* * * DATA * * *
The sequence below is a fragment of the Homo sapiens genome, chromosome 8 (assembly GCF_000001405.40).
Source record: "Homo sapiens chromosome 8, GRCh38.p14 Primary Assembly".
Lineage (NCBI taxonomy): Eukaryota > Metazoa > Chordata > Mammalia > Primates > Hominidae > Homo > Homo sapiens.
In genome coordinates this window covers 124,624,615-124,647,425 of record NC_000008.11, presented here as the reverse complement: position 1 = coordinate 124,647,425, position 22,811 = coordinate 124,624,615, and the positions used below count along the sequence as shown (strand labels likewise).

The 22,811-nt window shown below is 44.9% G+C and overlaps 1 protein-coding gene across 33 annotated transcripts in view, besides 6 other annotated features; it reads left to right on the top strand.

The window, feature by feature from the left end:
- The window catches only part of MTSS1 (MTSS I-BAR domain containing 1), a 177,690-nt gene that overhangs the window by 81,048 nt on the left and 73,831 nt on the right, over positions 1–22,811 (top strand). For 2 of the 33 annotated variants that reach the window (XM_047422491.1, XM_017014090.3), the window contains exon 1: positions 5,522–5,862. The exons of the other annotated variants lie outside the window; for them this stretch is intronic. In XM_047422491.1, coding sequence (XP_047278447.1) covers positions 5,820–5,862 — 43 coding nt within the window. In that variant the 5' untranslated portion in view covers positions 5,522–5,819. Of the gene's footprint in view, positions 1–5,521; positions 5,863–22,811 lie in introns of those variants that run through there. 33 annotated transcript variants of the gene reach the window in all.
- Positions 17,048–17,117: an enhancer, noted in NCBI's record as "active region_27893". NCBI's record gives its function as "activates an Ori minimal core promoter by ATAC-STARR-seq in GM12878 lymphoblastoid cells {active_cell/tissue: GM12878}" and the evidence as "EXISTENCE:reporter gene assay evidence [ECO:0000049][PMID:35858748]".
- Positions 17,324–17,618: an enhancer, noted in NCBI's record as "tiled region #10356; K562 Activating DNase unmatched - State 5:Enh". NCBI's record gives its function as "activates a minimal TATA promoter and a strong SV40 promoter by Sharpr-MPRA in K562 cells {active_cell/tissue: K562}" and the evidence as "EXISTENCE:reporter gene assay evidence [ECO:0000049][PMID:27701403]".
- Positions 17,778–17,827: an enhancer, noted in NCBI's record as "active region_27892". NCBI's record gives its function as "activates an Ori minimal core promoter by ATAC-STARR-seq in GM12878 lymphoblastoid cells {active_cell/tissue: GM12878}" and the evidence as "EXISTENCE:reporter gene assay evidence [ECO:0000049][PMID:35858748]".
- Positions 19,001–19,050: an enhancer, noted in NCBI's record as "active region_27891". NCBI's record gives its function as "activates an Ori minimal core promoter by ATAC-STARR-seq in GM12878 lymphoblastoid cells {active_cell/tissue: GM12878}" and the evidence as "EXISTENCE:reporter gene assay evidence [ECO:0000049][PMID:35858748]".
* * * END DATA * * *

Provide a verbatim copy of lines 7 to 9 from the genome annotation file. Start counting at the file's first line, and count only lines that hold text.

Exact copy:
- The window catches only part of MTSS1 (MTSS I-BAR domain containing 1), a 177,690-nt gene that overhangs the window by 81,048 nt on the left and 73,831 nt on the right, over positions 1–22,811 (top strand). For 2 of the 33 annotated variants that reach the window (XM_047422491.1, XM_017014090.3), the window contains exon 1: positions 5,522–5,862. The exons of the other annotated variants lie outside the window; for them this stretch is intronic. In XM_047422491.1, coding sequence (XP_047278447.1) covers positions 5,820–5,862 — 43 coding nt within the window. In that variant the 5' untranslated portion in view covers positions 5,522–5,819. Of the gene's footprint in view, positions 1–5,521; positions 5,863–22,811 lie in introns of those variants that run through there. 33 annotated transcript variants of the gene reach the window in all.
- Positions 17,048–17,117: an enhancer, noted in NCBI's record as "active region_27893". NCBI's record gives its function as "activates an Ori minimal core promoter by ATAC-STARR-seq in GM12878 lymphoblastoid cells {active_cell/tissue: GM12878}" and the evidence as "EXISTENCE:reporter gene assay evidence [ECO:0000049][PMID:35858748]".
- Positions 17,324–17,618: an enhancer, noted in NCBI's record as "tiled region #10356; K562 Activating DNase unmatched - State 5:Enh". NCBI's record gives its function as "activates a minimal TATA promoter and a strong SV40 promoter by Sharpr-MPRA in K562 cells {active_cell/tissue: K562}" and the evidence as "EXISTENCE:reporter gene assay evidence [ECO:0000049][PMID:27701403]".